About 1,000 of Kurdish refugees live around Warabi city, Saitama. This area is now called Warabistan.
A Kurd describes a race which does not have its own country but is living in Turkey, Iran, Iraq, and Syria and speaks Kurdish and believes in Islam. They are oppressed in various ways, for example conversations or writings in Kurdish are forbidden in each country. Kurds who were afraid of persecution by Turkey’s government in the 1990s visited Japan after being exiled and have gathered around Warabi city, Saitama. It is said that 90 % of Kurds in Japan live in this neighborhood.
There are many Kurdish people who stand in front of Seven-Eleven at the east entrance of Warabi Station. They chat in their language and drink juices or eat popsicles with mobile phones in one hand like Japanese youth. They can speak Japanese and some of them were born in Japan.
Warabi city and its neighboring town, Kawaguchi city, have small factories and many foreign workers. There are also Iranian people, with whom Kurds can communicate, and where rent is low. Kurds who came to Japan in the 1990s stayed at Warabishi Shimin Koen (Wrabi City Park) to look for work. A rumor spread and then Kurds gathered in Warabi one after another and called their families and relatives. The number of Kurds who live in Warabi has become approximately 1,000.
Some Kurds own a kebab shop called Happy Kabab in Shiba, Kawaguchi city, and this shop is a hangout for Kurds.
Many Kurdish people arrived in Japan to request refugee status. While more than 3,000 Kurds have applied for refugee status, none have been successful in their application because of the good withstanding relationship between the Turkish and Japanese governments. Some Kurds obtain visas through marriage with Japanese people, and most obtain “Special Permission to Stay” visas to stay in Japan.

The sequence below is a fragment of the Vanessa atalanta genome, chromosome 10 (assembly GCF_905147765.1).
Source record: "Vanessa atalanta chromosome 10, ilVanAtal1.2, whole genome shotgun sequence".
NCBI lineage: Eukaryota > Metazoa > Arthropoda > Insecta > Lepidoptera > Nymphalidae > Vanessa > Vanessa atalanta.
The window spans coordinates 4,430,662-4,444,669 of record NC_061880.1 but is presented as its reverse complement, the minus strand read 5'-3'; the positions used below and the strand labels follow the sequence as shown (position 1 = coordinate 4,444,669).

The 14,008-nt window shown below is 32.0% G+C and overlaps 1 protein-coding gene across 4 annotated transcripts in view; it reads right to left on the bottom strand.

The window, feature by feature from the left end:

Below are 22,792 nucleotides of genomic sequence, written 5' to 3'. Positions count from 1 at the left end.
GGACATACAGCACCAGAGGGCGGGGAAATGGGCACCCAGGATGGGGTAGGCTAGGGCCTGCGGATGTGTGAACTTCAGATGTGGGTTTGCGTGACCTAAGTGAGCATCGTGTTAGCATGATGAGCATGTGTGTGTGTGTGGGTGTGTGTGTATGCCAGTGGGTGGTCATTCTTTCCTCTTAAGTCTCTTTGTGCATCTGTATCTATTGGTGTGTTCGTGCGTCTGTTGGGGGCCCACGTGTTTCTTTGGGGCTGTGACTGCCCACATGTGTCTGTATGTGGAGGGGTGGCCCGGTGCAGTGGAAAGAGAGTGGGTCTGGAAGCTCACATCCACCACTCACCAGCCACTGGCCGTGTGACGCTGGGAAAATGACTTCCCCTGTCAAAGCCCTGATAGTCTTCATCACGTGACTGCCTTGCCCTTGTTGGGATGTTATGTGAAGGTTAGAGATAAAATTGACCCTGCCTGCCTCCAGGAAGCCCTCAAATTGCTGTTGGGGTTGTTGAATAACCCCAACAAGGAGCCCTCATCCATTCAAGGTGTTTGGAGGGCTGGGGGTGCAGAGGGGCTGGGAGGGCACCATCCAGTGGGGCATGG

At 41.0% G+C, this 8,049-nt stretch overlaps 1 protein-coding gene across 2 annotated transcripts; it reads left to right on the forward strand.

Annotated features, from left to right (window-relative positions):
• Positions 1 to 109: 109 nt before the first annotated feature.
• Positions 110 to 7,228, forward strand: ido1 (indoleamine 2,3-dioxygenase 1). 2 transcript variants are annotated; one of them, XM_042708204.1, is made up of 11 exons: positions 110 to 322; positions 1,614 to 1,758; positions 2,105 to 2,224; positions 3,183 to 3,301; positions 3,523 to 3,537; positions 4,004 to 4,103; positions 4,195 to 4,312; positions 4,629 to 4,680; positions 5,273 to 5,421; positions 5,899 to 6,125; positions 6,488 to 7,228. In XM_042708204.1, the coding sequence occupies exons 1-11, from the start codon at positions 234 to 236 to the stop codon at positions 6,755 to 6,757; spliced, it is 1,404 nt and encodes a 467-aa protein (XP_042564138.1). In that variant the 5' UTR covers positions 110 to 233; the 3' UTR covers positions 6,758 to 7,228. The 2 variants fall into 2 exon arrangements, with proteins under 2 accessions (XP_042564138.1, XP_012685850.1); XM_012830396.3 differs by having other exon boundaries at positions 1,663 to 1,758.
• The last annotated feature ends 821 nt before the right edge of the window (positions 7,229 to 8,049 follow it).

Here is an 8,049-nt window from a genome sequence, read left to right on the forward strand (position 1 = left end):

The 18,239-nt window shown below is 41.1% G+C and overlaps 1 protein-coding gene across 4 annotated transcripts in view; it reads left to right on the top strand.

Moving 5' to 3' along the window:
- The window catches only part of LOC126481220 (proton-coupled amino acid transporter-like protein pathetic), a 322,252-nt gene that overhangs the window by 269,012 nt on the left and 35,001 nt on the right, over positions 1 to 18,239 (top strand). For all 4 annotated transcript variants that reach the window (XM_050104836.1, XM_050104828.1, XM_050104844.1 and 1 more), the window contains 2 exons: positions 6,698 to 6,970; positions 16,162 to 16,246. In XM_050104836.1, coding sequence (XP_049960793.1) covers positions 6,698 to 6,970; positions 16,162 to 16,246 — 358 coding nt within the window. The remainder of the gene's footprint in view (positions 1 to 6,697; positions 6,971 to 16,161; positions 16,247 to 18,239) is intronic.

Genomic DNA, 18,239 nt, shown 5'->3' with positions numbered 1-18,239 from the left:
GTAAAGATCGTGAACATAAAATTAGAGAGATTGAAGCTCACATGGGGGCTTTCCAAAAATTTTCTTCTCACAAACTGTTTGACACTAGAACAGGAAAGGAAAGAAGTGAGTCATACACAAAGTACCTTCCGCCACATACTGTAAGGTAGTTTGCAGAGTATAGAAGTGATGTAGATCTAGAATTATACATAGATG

A Kurdish New Year festival, called “Newroz”, is held in Warabi City Park on the Vernal Equinox in March every year. All the Kurds in Japan gather in Warabi. Women with folk costumes dance to Kurdish traditional music.
There is a Kebab stall where you can eat Kebab sandwiches.
Kurdish flags, three colors of red, white and green, centered with a yellow sun, are raised. In addition, flags with the face of Abdullah Öcalan, the leader of the Kurdistan Workers’ Party (PKK) can be seen.
Button badges of Kurdish flags, Kurdish music CDs and Kurd-related books are sold. Raising Kurdish flags, talking in Kurdish and singing Kurdish songs are prohibited in Turkey where most of them have lived before.
There are donation boxes stuck on photos of the Kurdish Peshmerga troops battling against ISIS in Syria. During the 2015 Newroz festival, Kurds prayed for the victims of terrorism in Syria and Japanese victims killed by ISIS.
[How to go]
Seven-Eleven Warabihigashiguchi 1 Bangai (セブンイレブン蕨東口1番街店) : 1-5-1 Tsukakoshi, Warabi (蕨市塚越1-5-1), a 5 minute walk from Warabi Station (蕨駅) on the JR Keihin-Tohoku Line
Warabi Shimin Koen (蕨市民公園, Warabi City Park) : 5-1 Tsukakoshi, Warabi (蕨市塚越5-1), a 13 minute walk from Warabi Station (蕨駅) on the JR Keihin-Tohoku Line
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